Sweden: Patient Monitoring Systems and Anaesthesia Workstations

Conference: MEK 2005 - 4. Medizintechnik- und Ergonometriekongress - Vorträge des DGBMT-Kongresses: Medical Devices: Human Factors and Patient Safety
03/17/2005 - 03/18/2005 at Münster, Deutschland

Proceedings: MEK 2005

Pages: 5Language: englishTyp: PDF

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Liljegren, Erik (Erik Liljegren, Department of Product and Production Development, Chalmers University of Technology, Göteborg, Sweden)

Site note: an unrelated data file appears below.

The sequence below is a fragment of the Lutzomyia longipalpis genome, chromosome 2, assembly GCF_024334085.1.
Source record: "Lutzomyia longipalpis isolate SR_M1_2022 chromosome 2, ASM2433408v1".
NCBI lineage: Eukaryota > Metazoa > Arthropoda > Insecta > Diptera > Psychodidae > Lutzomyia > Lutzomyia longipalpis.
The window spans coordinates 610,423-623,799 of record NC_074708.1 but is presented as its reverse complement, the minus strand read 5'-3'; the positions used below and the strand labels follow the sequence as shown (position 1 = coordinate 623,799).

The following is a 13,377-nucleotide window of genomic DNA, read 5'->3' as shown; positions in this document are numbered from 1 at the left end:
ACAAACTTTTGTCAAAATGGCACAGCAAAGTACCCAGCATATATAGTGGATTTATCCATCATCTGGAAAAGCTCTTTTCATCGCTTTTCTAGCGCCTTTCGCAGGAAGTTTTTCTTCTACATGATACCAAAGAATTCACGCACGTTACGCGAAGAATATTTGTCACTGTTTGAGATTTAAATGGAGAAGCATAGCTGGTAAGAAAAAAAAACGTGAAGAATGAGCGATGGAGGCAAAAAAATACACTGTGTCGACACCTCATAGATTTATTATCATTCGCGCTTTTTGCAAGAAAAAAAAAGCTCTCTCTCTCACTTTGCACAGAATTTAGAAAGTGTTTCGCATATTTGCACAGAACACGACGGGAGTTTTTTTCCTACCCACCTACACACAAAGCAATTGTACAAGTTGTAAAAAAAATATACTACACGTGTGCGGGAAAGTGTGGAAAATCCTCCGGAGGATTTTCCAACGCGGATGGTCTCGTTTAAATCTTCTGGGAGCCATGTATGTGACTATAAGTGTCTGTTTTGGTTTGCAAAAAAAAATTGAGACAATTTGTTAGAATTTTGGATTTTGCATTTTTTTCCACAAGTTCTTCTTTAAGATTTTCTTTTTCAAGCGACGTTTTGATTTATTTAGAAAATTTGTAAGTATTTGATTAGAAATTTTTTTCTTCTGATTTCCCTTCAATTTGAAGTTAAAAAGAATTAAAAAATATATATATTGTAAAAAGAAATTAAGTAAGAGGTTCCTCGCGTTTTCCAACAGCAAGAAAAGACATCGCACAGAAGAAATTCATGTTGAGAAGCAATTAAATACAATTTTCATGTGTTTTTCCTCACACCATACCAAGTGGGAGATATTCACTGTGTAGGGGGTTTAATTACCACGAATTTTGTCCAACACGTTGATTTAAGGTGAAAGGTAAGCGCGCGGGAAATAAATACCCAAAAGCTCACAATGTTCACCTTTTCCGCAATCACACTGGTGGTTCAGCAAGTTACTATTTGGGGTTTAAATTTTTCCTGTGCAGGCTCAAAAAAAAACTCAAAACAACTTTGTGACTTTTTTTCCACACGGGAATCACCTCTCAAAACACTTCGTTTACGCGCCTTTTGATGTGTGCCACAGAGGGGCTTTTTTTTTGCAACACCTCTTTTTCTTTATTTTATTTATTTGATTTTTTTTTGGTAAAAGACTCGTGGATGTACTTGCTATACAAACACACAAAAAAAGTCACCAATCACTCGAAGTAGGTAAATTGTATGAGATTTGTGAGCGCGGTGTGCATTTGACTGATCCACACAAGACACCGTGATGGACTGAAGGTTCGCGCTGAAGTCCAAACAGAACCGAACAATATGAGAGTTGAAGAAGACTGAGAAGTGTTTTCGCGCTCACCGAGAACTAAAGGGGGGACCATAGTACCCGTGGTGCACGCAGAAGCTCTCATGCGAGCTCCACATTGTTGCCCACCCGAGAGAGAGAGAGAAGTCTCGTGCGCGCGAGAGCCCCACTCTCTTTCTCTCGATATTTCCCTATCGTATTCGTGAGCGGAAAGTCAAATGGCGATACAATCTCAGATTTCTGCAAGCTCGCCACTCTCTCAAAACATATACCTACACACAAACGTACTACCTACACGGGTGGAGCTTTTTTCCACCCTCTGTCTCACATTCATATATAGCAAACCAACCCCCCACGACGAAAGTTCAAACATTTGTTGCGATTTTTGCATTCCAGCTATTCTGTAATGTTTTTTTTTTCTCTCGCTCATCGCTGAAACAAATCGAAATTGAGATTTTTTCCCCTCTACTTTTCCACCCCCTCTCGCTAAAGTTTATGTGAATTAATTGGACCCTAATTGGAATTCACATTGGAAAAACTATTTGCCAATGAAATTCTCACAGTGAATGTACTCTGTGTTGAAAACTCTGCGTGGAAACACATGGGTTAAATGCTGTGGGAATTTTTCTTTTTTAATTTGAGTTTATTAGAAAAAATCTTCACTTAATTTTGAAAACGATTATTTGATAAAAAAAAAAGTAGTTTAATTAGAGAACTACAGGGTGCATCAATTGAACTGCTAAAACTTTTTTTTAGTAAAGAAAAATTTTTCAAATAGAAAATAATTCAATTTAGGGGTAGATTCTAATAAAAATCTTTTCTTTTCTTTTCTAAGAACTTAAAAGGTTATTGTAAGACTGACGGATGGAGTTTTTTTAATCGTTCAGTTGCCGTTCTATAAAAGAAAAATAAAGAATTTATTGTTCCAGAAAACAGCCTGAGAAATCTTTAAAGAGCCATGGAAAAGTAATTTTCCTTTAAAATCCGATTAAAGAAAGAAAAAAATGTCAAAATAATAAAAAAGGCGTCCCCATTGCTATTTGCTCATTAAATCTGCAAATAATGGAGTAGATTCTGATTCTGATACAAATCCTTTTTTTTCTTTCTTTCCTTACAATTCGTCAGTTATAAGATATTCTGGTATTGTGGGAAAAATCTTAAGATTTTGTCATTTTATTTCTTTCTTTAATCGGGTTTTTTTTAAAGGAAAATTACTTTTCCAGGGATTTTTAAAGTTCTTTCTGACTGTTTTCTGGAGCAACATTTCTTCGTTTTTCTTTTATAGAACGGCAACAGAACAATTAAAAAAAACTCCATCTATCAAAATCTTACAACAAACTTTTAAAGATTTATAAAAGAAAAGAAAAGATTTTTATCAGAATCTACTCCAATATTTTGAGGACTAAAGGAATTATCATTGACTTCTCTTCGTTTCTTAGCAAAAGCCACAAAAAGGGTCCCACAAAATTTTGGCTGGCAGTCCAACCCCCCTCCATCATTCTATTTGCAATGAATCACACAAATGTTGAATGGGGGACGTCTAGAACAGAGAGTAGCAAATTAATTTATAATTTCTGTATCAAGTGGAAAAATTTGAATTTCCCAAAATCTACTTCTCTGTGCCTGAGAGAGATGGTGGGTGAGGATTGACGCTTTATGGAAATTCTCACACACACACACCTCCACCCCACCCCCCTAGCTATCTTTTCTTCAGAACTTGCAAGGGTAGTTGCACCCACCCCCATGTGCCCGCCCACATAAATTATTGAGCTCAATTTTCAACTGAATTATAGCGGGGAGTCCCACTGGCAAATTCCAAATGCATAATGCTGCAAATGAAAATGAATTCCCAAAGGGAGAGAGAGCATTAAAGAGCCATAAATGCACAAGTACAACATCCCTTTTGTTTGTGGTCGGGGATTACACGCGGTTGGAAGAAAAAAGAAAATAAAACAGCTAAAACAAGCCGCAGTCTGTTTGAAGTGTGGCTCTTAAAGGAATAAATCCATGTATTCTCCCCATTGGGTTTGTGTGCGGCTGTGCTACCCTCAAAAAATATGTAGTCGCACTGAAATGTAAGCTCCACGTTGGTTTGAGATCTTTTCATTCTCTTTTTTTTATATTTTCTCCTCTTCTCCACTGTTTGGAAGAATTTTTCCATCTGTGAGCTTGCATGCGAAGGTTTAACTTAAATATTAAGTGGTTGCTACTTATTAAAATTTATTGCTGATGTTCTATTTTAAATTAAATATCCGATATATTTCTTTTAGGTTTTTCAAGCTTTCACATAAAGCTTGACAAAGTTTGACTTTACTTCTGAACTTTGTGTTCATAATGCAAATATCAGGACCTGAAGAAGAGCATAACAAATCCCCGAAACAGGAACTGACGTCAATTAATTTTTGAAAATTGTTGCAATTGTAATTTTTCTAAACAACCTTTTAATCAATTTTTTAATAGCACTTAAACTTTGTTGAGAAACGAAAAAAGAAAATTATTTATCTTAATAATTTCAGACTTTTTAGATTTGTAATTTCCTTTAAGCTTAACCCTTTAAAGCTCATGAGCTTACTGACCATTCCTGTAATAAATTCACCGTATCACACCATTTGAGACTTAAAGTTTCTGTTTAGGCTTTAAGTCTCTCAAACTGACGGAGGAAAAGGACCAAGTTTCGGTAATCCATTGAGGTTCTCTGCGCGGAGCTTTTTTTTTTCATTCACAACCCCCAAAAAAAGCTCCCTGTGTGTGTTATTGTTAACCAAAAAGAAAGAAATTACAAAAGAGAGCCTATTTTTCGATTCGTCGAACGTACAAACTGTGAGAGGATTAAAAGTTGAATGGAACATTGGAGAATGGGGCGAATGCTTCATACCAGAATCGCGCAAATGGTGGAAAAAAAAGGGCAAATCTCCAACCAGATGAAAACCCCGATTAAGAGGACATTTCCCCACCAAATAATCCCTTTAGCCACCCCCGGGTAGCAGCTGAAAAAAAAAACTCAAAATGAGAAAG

Healthcare today often relies on complex technical equipment. This increases the importance of usability as a criterion when hospitals select and purchase new equipment. The purpose of this paper is to describe the experiences from two purchases of technical equipment at a major Swedish university hospital. Cognitive walkthrough and usability tests were used to evaluate the usability of three patient monitoring systems and hierarchical task analysis was used to evaluate the usability of four anaesthesia workstations. It was possible to use the results from the usability evaluation to grade the usability of the tested devices. The methods provided relevant and usable information that was used and influenced the decision about what system to purchase. A conclusion from this work is that cognitive engineering methods are useful and suitable for evaluating the usability of medical equipment in a clinical environment. Cognitive walkthrough is a suitable method to evaluate medical devices with menu systems. Usability tests are useful for evaluating handling characteristics but should be performed after the clinical trial, which means that the clinical trial needs to be extended in time. Hierarchical task analysis is a suitable method for describing task content for comparison.